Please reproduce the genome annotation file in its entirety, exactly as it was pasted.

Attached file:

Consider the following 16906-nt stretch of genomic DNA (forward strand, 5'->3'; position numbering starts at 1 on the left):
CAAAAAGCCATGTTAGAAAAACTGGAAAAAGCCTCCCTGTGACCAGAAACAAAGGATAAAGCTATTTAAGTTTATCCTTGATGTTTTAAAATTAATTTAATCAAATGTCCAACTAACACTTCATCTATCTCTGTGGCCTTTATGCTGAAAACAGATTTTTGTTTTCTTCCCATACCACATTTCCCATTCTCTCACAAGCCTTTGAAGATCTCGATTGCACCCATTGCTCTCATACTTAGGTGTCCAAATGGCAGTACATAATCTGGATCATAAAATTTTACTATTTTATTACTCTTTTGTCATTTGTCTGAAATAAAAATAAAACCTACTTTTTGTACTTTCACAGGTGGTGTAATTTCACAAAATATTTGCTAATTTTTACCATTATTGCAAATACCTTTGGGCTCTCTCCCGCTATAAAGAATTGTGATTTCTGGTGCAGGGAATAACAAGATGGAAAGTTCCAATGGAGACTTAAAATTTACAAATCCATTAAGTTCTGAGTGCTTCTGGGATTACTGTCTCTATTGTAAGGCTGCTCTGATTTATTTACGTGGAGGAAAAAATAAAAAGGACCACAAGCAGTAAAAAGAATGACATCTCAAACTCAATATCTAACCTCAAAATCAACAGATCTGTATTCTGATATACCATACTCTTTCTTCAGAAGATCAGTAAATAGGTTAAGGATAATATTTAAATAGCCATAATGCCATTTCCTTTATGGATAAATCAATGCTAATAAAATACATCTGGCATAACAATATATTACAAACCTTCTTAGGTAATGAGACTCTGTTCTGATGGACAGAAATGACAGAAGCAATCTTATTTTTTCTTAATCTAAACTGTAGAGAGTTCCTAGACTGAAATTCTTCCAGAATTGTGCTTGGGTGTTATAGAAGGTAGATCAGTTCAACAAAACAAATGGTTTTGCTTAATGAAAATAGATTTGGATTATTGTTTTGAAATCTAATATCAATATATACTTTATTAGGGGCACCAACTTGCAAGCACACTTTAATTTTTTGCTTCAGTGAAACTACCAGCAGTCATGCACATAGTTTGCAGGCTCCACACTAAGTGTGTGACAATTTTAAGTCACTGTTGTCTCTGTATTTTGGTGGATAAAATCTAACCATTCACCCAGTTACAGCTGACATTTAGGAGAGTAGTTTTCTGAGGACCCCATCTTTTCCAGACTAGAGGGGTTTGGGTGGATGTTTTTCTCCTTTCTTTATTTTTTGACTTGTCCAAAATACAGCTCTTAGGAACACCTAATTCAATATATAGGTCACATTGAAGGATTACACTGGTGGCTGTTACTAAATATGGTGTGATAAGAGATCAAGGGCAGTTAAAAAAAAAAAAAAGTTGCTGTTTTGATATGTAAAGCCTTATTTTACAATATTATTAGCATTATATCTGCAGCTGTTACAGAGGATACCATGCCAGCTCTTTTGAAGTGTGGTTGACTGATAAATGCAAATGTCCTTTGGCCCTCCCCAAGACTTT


Consider the following 16906-nt stretch of genomic DNA (forward strand, 5'->3'; position numbering starts at 1 on the left):
CAAAAAGCCATGTTAGAAAAACTGGAAAAAGCCTCCCTGTGACCAGAAACAAAGGATAAAGCTATTTAAGTTTATCCTTGATGTTTTAAAATTAATTTAATCAAATGTCCAACTAACACTTCATCTATCTCTGTGGCCTTTATGCTGAAAACAGATTTTTGTTTTCTTCCCATACCACATTTCCCATTCTCTCACAAGCCTTTGAAGATCTCGATTGCACCCATTGCTCTCATACTTAGGTGTCCAAATGGCAGTACATAATCTGGATCATAAAATTTTACTATTTTATTACTCTTTTGTCATTTGTCTGAAATAAAAATAAAACCTACTTTTTGTACTTTCACAGGTGGTGTAATTTCACAAAATATTTGCTAATTTTTACCATTATTGCAAATACCTTTGGGCTCTCTCCCGCTATAAAGAATTGTGATTTCTGGTGCAGGGAATAACAAGATGGAAAGTTCCAATGGAGACTTAAAATTTACAAATCCATTAAGTTCTGAGTGCTTCTGGGATTACTGTCTCTATTGTAAGGCTGCTCTGATTTATTTACGTGGAGGAAAAAATAAAAAGGACCACAAGCAGTAAAAAGAATGACATCTCAAACTCAATATCTAACCTCAAAATCAACAGATCTGTATTCTGATATACCATACTCTTTCTTCAGAAGATCAGTAAATAGGTTAAGGATAATATTTAAATAGCCATAATGCCATTTCCTTTATGGATAAATCAATGCTAATAAAATACATCTGGCATAACAATATATTACAAACCTTCTTAGGTAATGAGACTCTGTTCTGATGGACAGAAATGACAGAAGCAATCTTATTTTTTCTTAATCTAAACTGTAGAGAGTTCCTAGACTGAAATTCTTCCAGAATTGTGCTTGGGTGTTATAGAAGGTAGATCAGTTCAACAAAACAAATGGTTTTGCTTAATGAAAATAGATTTGGATTATTGTTTTGAAATCTAATATCAATATATACTTTATTAGGGGCACCAACTTGCAAGCACACTTTAATTTTTTGCTTCAGTGAAACTACCAGCAGTCATGCACATAGTTTGCAGGCTCCACACTAAGTGTGTGACAATTTTAAGTCACTGTTGTCTCTGTATTTTGGTGGATAAAATCTAACCATTCACCCAGTTACAGCTGACATTTAGGAGAGTAGTTTTCTGAGGACCCCATCTTTTCCAGACTAGAGGGGTTTGGGTGGATGTTTTTCTCCTTTCTTTATTTTTTGACTTGTCCAAAATACAGCTCTTAGGAACACCTAATTCAATATATAGGTCACATTGAAGGATTACACTGGTGGCTGTTACTAAATATGGTGTGATAAGAGATCAAGGGCAGTTAAAAAAAAAAAAAAGTTGCTGTTTTGATATGTAAAGCCTTATTTTACAATATTATTAGCATTATATCTGCAGCTGTTACAGAGGATACCATGCCAGCTCTTTTGAAGTGTGGTTGACTGATAAATGCAAATGTCCTTTGGCCCTCCCCAAGACTTT